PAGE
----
The DualShock 4
While controllers over the life of the PlayStation brand have generally been the same on the outside, Sony has made some DAMN good changes to this iteration of it’s controller both inside and out.
The Dualshock Hardware
The DualShock 4 displays the same general layout and buttons as past DualShock controllers, but now the controller offers additional features along with new buttons. The most obvious change is the inclusion of a wide touchpad where the Select and Start button were; those buttons are now replaced with an Options button instead. Sony has mentioned that the touchpad can respond to up to two fingers at a time, which expands the number of possibilities for input to those like you would see on a smartphone. In addition, the DualShock 4 sports a 3.5-mm headphone jack that supports surround sound along with both an accelerometer and a gyroscope, both reported to be better than what is currently included in the DualShock 3 and Vita. The two rumble motors can now have varying strength, a change from the DualShock 3 where rumble was either active or not. This will create a heightened sense of realism in all PlayStation 4 games. The DualShock 4 also includes a built-in speaker, meaning that sounds from the game can play through the controller instead of your normal speakers.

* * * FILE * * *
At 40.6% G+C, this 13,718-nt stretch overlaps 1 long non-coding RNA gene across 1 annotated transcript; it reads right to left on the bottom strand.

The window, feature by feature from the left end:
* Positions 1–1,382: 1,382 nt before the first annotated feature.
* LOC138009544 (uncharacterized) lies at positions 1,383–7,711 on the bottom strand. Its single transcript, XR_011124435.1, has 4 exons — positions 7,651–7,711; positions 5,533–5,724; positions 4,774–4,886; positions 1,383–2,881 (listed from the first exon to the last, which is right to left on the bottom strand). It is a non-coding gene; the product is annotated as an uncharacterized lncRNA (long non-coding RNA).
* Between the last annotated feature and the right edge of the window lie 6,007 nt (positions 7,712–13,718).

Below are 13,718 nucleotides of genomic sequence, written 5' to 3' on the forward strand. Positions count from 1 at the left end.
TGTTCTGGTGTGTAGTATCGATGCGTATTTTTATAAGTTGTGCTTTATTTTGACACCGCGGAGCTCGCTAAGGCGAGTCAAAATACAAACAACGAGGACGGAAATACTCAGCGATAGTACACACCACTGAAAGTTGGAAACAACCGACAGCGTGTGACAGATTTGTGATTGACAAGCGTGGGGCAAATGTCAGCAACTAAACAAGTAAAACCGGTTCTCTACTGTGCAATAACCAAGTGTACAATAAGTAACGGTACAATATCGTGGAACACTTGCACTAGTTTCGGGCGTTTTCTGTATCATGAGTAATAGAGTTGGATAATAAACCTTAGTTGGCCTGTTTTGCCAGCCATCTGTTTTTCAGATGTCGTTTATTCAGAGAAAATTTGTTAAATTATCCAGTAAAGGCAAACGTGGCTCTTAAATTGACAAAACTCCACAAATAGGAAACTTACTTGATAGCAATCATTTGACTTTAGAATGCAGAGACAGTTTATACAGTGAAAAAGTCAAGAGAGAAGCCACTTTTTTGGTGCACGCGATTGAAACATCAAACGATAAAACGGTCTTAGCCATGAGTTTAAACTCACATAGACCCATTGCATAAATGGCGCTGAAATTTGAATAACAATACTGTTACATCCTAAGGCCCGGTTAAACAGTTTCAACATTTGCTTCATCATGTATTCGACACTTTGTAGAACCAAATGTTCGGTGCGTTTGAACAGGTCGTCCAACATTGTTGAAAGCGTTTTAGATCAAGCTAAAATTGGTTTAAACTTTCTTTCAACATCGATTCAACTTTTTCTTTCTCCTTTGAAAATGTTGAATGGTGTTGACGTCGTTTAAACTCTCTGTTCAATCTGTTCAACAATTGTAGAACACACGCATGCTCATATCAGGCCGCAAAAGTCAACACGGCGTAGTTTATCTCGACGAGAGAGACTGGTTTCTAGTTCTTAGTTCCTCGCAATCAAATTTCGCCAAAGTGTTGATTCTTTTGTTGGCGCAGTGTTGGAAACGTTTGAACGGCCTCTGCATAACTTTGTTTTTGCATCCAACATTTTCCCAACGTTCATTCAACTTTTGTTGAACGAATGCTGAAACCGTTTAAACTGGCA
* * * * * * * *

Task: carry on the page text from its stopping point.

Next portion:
Atop the device is a light bar that can pick up and detect movement, making the controller something like a mixture between a DualShock and a PlayStation Move. According to Sony, the light bar can display one of three different LED colors to relay information; for example, if a player is low on health and may die in the game, the light bar may relay this information with the appropriate color. This could be a nice replacement to the current method most games use, such as tinting the screen red as the player loses health. The light bar will also light up corresponding to the player’s controller: blue, red, pink and green corresponding to player one through four, respectively. Additional features the light bar offers include the ability to track players, even going so far as to reorganize the split screens in a multiplayer game when the physical order of the players has changed.